Regular-article-logo Monday, 29 May 2023

After 'poetic justice', wait for justice

Priya Ramani, the first journalist to name Akbar, says she feels 'vindicated'

Our Special Correspondent New Delhi Published 17.10.18, 08:32 PM
MJ Akbar has resigned nine days after being named.

MJ Akbar has resigned nine days after being named. The Telegraph file picture

Eighty hours and 20 women standing up to be counted in a defamation suit slapped against one was what it finally took the Narendra Modi government to concede that it is “TimesUp” for junior foreign minister M.J. Akbar.

Many saw poetic justice in Akbar putting in his papers on Mahashtami — the day Goddess Durga slayed the demon — after trying to brazen it out, first with a statement that sought to attribute political motives to the MeToo campaign against him and then with a defamation case against Priya Ramani, the first journalist to name him.


“As women, we feel vindicated by MJ Akbar’s resignation. I look forward to the day when I will also get justice in court #metoo,” Ramani tweeted. The case is scheduled for its first hearing in Patiala House Courts on Thursday.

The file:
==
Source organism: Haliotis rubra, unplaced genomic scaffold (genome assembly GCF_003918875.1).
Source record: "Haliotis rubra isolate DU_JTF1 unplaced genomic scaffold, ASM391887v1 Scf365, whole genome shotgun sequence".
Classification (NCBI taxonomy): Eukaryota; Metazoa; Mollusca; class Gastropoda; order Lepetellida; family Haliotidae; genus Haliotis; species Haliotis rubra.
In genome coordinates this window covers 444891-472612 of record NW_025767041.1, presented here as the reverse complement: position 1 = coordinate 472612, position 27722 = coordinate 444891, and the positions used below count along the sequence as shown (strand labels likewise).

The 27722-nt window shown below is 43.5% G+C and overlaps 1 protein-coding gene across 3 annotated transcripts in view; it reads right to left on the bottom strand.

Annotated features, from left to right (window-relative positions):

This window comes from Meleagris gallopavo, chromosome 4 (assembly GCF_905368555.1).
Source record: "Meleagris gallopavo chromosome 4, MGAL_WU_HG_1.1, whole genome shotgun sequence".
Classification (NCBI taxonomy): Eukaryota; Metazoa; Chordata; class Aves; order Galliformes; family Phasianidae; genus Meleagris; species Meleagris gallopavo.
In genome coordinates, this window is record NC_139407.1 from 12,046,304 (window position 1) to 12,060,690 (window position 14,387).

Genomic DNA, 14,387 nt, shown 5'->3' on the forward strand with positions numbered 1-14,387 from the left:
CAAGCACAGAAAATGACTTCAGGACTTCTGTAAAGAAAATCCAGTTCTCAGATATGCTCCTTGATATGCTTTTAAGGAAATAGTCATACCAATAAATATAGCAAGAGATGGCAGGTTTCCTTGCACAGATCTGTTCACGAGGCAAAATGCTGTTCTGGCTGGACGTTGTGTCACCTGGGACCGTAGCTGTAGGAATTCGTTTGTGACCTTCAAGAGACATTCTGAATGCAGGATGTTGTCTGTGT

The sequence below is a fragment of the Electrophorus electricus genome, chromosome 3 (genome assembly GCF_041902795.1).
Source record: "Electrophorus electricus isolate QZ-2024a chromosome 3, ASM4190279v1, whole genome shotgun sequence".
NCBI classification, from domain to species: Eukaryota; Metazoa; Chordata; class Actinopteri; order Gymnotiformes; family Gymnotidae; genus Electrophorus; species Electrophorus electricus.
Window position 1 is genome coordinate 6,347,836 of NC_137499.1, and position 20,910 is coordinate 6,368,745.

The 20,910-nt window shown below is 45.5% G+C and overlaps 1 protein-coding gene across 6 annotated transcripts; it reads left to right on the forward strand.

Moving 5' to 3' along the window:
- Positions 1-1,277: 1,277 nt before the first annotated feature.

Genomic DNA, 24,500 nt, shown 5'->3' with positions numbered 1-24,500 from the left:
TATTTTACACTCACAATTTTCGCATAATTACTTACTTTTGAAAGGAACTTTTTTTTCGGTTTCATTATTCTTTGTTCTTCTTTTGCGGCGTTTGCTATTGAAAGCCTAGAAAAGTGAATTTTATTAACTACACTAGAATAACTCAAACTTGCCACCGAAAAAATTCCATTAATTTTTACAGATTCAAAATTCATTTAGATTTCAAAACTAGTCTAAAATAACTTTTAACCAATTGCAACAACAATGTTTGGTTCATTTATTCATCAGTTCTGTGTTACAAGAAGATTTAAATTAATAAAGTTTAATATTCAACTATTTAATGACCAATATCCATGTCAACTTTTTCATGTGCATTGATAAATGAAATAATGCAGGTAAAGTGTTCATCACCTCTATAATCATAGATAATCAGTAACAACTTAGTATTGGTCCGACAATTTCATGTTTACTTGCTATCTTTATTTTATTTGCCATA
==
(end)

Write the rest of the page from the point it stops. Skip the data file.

Even as attempts were made to spin Akbar’s departure from South Block as evidence of Prime Minister Narendra Modi’s zero tolerance towards sexual harassment, the questions the government and the BJP hoped to wish away with the resignation did not disappear.

Many women in the forefront of the movement asked why Akbar was allowed to continue in office for nine days after he was first named, and 80 hours after he returned to India from an official trip.

Officials said it was not easy to pull him out of a foreign tour as bilateral engagements are fixed for ministers in coordination with the other country. But recently, defence minister Nirmala Sitharaman did cut short her Central Asia visit to return home ahead of the Modi-Putin summit in Delhi for the S-400 deal.

Even if the official tour defence was accepted, why did the government not remove him the moment he landed in Delhi on Sunday and instead remain a mute spectator to his decision to file a defamation case while in office, the women asked.

Before the resignation was announced late in the afternoon, pressure continued to be heaped on both Akbar and the government to act. More of his former colleagues endorsed the testimonies of the women who said they had been sexually harassed by him.

The Constitutional Conduct Group — a collective of retired bureaucrats — wrote an open letter to the President and the Prime Minister, calling for Akbar’s removal. “We are of the view that considerations of constitutional propriety and morality dictate that Shri Akbar should step down from office or be removed from the Union Council of Ministers,” they said.


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